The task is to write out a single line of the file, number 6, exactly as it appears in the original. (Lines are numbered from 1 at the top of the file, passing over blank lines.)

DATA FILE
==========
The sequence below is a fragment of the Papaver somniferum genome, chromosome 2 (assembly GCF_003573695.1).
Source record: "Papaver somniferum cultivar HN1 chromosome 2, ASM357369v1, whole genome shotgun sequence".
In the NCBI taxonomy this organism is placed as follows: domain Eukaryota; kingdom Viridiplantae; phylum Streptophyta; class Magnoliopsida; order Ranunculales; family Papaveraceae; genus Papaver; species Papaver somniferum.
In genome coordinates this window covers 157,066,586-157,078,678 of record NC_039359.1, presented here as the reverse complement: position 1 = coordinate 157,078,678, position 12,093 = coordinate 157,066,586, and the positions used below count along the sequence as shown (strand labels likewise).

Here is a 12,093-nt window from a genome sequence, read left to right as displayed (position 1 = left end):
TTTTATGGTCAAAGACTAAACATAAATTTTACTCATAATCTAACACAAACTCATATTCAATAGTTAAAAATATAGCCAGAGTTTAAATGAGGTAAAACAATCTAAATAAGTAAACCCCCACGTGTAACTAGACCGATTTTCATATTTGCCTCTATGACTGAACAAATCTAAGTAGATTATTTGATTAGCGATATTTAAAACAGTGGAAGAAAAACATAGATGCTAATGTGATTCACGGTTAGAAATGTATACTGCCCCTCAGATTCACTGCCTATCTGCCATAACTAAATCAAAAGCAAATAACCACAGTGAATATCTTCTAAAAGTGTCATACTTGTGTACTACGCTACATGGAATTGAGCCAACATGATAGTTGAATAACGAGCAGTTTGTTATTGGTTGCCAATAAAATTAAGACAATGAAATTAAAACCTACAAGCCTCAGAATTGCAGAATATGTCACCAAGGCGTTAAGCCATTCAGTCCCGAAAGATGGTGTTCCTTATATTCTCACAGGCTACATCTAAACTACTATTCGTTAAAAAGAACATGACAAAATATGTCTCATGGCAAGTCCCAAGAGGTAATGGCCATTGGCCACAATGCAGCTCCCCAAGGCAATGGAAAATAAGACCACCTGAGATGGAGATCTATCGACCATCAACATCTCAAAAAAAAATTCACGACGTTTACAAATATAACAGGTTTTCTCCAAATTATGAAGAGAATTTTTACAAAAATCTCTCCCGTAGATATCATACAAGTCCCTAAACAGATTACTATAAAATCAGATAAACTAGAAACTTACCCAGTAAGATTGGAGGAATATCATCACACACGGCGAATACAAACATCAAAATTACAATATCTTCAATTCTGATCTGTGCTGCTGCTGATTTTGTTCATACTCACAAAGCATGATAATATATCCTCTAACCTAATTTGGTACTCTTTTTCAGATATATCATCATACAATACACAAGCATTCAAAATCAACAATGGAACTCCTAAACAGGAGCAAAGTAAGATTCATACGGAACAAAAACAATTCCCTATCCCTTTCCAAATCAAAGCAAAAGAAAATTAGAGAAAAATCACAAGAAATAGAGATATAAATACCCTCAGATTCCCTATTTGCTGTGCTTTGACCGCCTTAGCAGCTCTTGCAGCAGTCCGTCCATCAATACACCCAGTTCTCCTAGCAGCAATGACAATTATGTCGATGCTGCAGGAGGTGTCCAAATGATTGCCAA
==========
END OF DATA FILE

TTTTATGGTCAAAGACTAAACATAAATTTTACTCATAATCTAACACAAACTCATATTCAATAGTTAAAAATATAGCCAGAGTTTAAATGAGGTAAAACAATCTAAATAAGTAAACCCCCACGTGTAACTAGACCGATTTTCATATTTGCCTCTATGACTGAACAAATCTAAGTAGATTATTTGATTAGCGATATTTAAAACAGTGGAAGAAAAACATAGATGCTAATGTGATTCACGGTTAGAAATGTATACTGCCCCTCAGATTCACTGCCTATCTGCCATAACTAAATCAAAAGCAAATAACCACAGTGAATATCTTCTAAAAGTGTCATACTTGTGTACTACGCTACATGGAATTGAGCCAACATGATAGTTGAATAACGAGCAGTTTGTTATTGGTTGCCAATAAAATTAAGACAATGAAATTAAAACCTACAAGCCTCAGAATTGCAGAATATGTCACCAAGGCGTTAAGCCATTCAGTCCCGAAAGATGGTGTTCCTTATATTCTCACAGGCTACATCTAAACTACTATTCGTTAAAAAGAACATGACAAAATATGTCTCATGGCAAGTCCCAAGAGGTAATGGCCATTGGCCACAATGCAGCTCCCCAAGGCAATGGAAAATAAGACCACCTGAGATGGAGATCTATCGACCATCAACATCTCAAAAAAAAATTCACGACGTTTACAAATATAACAGGTTTTCTCCAAATTATGAAGAGAATTTTTACAAAAATCTCTCCCGTAGATATCATACAAGTCCCTAAACAGATTACTATAAAATCAGATAAACTAGAAACTTACCCAGTAAGATTGGAGGAATATCATCACACACGGCGAATACAAACATCAAAATTACAATATCTTCAATTCTGATCTGTGCTGCTGCTGATTTTGTTCATACTCACAAAGCATGATAATATATCCTCTAACCTAATTTGGTACTCTTTTTCAGATATATCATCATACAATACACAAGCATTCAAAATCAACAATGGAACTCCTAAACAGGAGCAAAGTAAGATTCATACGGAACAAAAACAATTCCCTATCCCTTTCCAAATCAAAGCAAAAGAAAATTAGAGAAAAATCACAAGAAATAGAGATATAAATACCCTCAGATTCCCTATTTGCTGTGCTTTGACCGCCTTAGCAGCTCTTGCAGCAGTCCGTCCATCAATACACCCAGTTCTCCTAGCAGCAATGACAATTATGTCGATGCTGCAGGAGGTGTCCAAATGATTGCCAA